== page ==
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If a flood wrecks your house and belongings, and you don’t have , you may feel as though you’ve lost everything. But once the floodwaters recede, help is available to get you back on your feet.
Your first step: Check your insurance. Although your homeowners policy likely won’t cover flood damage, your auto policy might. If a flood damages or destroys your vehicle, it’ll likely be covered — minus your deductible — as long as you have on your auto policy.
Some will cover expenses associated with mandatory evacuation orders, so if you had to pay for a hotel or meals while away from home, save your receipts and see if your insurer will reimburse you.
For assistance beyond what your insurer provides, turn to the following sources.
You can apply for grants from the Federal Emergency Management Agency once the president declares your state a major disaster area and your county is named for individual assistance.
FEMA’s Individuals and Households Program provides up to $36,000 per household for temporary housing, repairs and construction, plus up to an additional $36,000 for other post-disaster needs. The money can’t duplicate what insurance provides, but it can supplement it, and you don’t need to pay it back.
You can apply for FEMA grants to:
In rare cases, FEMA may pay to build permanent or semi-permanent housing in locations where other alternatives aren’t feasible.
Federal grants are available only for your primary home, not for second homes. At least one person in your household must be a U.S. citizen or meet certain requirements for noncitizens.
To check eligibility and apply for a grant, visit DisasterAssistance.gov.
If you need more assistance than FEMA grants can provide, consider applying for a low-cost loan through the Small Business Administration. SBA loans are the most common form of federal disaster assistance. You don’t have to own a business to qualify.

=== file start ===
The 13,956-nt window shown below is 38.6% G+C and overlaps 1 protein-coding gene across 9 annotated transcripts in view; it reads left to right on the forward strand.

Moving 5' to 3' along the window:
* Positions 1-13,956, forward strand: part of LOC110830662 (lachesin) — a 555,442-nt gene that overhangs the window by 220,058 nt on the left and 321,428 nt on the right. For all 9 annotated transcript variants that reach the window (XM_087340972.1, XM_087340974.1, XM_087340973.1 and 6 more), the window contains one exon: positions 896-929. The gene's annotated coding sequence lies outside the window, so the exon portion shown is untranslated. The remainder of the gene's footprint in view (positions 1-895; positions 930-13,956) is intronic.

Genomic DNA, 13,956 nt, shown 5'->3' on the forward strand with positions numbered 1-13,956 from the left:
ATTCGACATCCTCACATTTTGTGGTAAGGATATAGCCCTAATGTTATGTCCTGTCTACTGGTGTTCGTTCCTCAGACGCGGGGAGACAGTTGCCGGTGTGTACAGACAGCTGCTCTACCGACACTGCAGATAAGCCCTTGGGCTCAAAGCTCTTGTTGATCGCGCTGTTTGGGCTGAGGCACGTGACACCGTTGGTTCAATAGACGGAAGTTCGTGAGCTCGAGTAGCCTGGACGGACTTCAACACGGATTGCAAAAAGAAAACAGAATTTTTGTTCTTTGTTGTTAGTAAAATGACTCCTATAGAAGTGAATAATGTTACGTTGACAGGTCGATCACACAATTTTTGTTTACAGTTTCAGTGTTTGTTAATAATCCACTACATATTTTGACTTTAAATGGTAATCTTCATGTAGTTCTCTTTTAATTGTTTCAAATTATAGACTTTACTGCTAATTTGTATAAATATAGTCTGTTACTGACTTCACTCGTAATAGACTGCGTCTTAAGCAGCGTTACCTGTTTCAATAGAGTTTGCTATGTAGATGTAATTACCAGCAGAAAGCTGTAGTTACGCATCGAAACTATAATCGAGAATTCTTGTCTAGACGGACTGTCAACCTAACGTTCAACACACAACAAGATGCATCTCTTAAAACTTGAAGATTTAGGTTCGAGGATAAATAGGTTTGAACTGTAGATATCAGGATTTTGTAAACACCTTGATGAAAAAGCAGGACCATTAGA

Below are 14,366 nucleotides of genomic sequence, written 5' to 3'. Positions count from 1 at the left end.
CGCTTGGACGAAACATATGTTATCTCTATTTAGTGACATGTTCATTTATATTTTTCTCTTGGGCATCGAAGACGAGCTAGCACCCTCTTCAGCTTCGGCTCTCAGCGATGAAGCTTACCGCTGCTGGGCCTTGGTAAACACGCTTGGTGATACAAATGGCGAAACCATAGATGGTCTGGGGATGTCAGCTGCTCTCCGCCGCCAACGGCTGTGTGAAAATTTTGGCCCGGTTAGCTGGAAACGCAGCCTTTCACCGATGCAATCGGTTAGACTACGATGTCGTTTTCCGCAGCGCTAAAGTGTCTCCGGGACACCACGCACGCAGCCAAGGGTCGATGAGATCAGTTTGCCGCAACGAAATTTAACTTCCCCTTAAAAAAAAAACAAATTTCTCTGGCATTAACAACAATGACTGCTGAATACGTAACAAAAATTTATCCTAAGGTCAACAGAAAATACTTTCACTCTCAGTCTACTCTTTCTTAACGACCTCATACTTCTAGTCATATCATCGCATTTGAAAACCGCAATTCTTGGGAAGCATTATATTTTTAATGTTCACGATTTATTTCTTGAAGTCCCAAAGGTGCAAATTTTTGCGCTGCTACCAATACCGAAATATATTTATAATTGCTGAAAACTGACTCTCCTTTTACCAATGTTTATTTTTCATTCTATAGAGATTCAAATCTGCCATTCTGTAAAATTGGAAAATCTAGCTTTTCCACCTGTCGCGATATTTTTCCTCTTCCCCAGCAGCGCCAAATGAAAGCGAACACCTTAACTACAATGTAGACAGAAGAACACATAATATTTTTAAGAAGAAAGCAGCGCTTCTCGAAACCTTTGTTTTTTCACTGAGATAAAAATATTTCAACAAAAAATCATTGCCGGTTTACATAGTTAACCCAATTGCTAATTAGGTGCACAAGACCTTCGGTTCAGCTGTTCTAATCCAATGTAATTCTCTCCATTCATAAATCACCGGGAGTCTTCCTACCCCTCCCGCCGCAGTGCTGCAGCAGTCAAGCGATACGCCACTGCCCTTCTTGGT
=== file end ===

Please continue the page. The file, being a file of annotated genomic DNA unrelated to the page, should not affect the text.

The loans are only for uninsured damage to your primary residence. Terms are for up to 30 years, with a maximum interest rate of 4% if you can’t get credit from another lender and 8% if you can. Here are the loans available, along with some of the restrictions:
You can, by mail or in person at a FEMA Disaster Recovery Center.
If you need help, don’t limit yourself to federal aid. FEMA recommends that survivors reach out to their local emergency management departments to find more information about available resources.
Local governments may be able to point you to free meals, provide disaster unemployment assistance and help with applications for federal aid.
Nonprofit organizations spring into action in the aftermath of a flood. One of the best-known is the American Red Cross, which offers shelter, meals, cleanup supplies and sometimes one-on-one assistance with recovery planning.
“In some situations, the Red Cross may provide financial support directly to people who need extra help,” Greta Gustafson, a spokesperson for the American Red Cross, wrote in an email. “This assistance can help pay for a deposit on a new apartment, replace lost clothing or other belongings, cover transportation expenses or [pay for] any other urgent need.” Such support is generally directed toward the most vulnerable victims of each disaster.
Local chapters of United Way may be able to assist with cleanup, repairs to your home and even mortgage or rent payments if you’ve lost your source of income in the disaster.
If you’re not sure where to turn for help, call 211 or visit 211.org to find services in your area.